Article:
Bruce Ajari: Dry-fly fishing heats up in early summer
June 18, 2009
The early part of the season from mid-May through about mid-July is one of those times I truly love on our local waters. Why? Because fish readily rise to the dry fly, the adult form of the aquatic insect that is emerging.
Dry-fly fishing is something I wait for all season long. In England they have a rule that the dry fly can only be fished upstream. Crazy rule aside, they love dry fly fishing there as well as all over the world.
What is it about fishing the dry fly that really excites us? First of all, dry-fly fishing does not take nearly the amount of work as nymphing or fishing streamers. Fishing subsurface in simple terms is work. While it is the most productive form of fishing, it is also quite tiring.
Typically, you are either using a sinking line or a floating line with a split shot. Chucking this set-up out all day makes one pretty weary by the end of the day.
Dry-fly fishing, on the other hand, involves a fly that is dressed to float. As mentioned above it represents the adult stage of an insect. When fish are keying on the adult stage, the dry fly becomes the fly of choice.
Dry-fly fishing is exciting, because you are typically casting to a specific rising fish. You can also watch the fish come up and take the fly right in front of you. This makes it extremely satisfying and considerably less work since you are typically only casting when you see fish rising.
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The time period I mentioned above represents a great time to fish dry flies locally. There are several key early-season insects that bring large fish to the surface during this period. The first is the carpenter ant. When you see these insects flying about, grab an ant pattern and get to whatever body of water you are near. Chances are, the fish will begin to gorge themselves on them.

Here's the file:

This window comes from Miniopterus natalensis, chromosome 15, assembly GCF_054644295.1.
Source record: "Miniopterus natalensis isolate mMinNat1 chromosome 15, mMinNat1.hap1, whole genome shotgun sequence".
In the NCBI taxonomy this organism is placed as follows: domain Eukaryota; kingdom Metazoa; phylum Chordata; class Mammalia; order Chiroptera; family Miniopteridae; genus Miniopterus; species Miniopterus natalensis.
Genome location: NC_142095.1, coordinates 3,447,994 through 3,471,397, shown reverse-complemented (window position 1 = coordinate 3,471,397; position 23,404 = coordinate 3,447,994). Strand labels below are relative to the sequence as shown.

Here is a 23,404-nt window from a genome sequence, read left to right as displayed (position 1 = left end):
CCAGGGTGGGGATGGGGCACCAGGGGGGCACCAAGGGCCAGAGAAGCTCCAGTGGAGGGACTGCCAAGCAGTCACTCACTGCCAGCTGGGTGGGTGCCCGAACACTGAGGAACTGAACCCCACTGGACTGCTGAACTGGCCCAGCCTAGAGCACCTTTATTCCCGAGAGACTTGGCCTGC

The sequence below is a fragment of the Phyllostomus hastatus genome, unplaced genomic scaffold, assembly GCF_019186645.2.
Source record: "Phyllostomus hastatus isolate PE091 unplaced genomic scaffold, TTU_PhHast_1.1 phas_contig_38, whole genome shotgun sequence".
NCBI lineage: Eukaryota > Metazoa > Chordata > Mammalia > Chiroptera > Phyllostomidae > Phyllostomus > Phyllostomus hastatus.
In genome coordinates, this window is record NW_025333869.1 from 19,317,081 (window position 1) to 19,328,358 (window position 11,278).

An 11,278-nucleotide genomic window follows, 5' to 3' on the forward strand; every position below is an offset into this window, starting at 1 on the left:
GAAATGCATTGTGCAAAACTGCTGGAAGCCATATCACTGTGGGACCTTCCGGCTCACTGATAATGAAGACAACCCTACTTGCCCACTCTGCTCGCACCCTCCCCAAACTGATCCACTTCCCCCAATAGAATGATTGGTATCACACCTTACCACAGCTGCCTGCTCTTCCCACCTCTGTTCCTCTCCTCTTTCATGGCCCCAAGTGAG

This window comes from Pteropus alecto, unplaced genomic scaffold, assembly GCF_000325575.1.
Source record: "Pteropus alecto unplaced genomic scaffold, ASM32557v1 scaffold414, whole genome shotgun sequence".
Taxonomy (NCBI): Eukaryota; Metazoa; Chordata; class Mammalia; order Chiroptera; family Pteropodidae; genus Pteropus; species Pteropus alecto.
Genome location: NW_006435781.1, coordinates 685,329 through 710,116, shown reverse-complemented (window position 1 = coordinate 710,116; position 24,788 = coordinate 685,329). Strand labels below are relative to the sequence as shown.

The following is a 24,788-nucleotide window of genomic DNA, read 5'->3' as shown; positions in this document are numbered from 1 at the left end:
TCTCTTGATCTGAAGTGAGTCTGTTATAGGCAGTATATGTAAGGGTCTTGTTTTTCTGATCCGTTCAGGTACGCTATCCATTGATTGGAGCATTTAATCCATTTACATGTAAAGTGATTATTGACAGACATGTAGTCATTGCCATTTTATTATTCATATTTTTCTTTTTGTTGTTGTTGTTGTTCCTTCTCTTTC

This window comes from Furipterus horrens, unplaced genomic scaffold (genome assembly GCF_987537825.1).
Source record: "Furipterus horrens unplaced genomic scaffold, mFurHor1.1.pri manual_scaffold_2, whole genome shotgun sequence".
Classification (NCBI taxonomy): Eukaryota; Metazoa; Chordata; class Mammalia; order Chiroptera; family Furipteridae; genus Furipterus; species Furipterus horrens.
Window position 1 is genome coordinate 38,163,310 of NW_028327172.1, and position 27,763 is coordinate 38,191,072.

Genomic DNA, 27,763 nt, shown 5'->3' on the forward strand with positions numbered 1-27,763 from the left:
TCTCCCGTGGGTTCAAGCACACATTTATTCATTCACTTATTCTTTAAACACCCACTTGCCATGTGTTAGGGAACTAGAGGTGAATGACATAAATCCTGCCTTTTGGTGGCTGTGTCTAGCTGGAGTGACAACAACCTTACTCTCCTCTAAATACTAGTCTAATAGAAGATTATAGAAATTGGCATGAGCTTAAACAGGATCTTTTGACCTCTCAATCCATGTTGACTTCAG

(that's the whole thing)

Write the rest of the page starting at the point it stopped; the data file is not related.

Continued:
Another large insect of great importance on the Truckee River and Little Truckee River are the Green Drakes. These are the largest mayfly in our local waters. Imitating them on a size No. 10 hook is the typical size of these insects. The trout certainly know what they are, and large ones readily take your dry-fly imitations when they are hatching.
Finally, the other great-big fish fly, while not large, is the Little Yellow Stonefly. Most anglers use a yellow elk hair caddis to represent this hatch. These certainly work well enough. While you can tie more exacting patterns, the elk hair caddis will do nicely.
The timing of these hatches is always dependent on the weather and the amount of snowpack we have had during the winter. Most events occur within a couple of weeks of a normal cycle. Once you fish the local waters enough you will get a sense of just when to expect to see these insects.
I usually like to begin my fishing a couple of weeks prior to what I think is a normal timeframe for a hatch such as the Green Drake. If I think it is going to be a late hatch, I usually start looking for them around the normal hatch period and continue until I catch the hatch.
Dry-fly fishing is a great experience, and there are lots of other insects to imitate that will catch fish other than these three specific hatches. Grab you rod and fish a dry fly!
and#8212; Bruce Ajari is a Truckee resident and regular fishing columnist for the Sierra Sun and other area newspapers.
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